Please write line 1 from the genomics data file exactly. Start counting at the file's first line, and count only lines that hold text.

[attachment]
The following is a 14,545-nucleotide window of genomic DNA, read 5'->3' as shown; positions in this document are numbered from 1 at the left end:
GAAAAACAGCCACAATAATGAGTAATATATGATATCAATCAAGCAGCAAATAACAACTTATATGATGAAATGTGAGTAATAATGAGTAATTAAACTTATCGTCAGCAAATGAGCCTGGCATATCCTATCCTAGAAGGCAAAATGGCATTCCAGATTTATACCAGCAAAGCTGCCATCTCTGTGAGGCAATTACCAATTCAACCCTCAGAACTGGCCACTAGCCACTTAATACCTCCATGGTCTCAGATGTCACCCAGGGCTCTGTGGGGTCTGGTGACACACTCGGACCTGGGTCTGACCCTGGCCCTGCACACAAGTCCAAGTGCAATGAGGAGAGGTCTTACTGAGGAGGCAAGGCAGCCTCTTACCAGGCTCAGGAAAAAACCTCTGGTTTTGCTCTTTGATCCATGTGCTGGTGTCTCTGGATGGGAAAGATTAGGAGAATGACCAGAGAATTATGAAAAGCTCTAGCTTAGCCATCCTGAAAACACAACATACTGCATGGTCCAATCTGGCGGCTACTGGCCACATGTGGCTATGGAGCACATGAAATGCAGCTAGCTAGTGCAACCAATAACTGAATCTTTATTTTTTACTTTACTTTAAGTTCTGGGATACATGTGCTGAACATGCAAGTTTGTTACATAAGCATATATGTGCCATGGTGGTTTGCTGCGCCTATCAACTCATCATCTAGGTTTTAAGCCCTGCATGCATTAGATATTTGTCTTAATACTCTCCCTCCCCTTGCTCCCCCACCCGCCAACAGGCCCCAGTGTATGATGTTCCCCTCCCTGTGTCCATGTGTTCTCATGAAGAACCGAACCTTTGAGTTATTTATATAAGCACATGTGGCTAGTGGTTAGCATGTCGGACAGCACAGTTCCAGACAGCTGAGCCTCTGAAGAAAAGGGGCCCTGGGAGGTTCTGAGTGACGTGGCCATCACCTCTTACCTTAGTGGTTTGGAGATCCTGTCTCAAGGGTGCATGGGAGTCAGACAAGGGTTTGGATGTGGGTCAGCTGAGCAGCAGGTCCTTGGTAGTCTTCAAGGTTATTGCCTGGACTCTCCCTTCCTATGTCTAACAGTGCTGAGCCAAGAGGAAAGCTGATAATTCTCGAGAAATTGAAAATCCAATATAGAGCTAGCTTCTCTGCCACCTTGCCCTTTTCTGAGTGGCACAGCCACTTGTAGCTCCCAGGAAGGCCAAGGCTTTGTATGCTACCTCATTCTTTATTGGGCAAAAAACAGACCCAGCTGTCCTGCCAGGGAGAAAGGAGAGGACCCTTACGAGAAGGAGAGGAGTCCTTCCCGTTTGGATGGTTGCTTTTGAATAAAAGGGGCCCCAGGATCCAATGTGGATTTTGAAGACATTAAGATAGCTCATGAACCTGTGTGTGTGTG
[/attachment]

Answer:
The following is a 14,545-nucleotide window of genomic DNA, read 5'->3' as shown; positions in this document are numbered from 1 at the left end: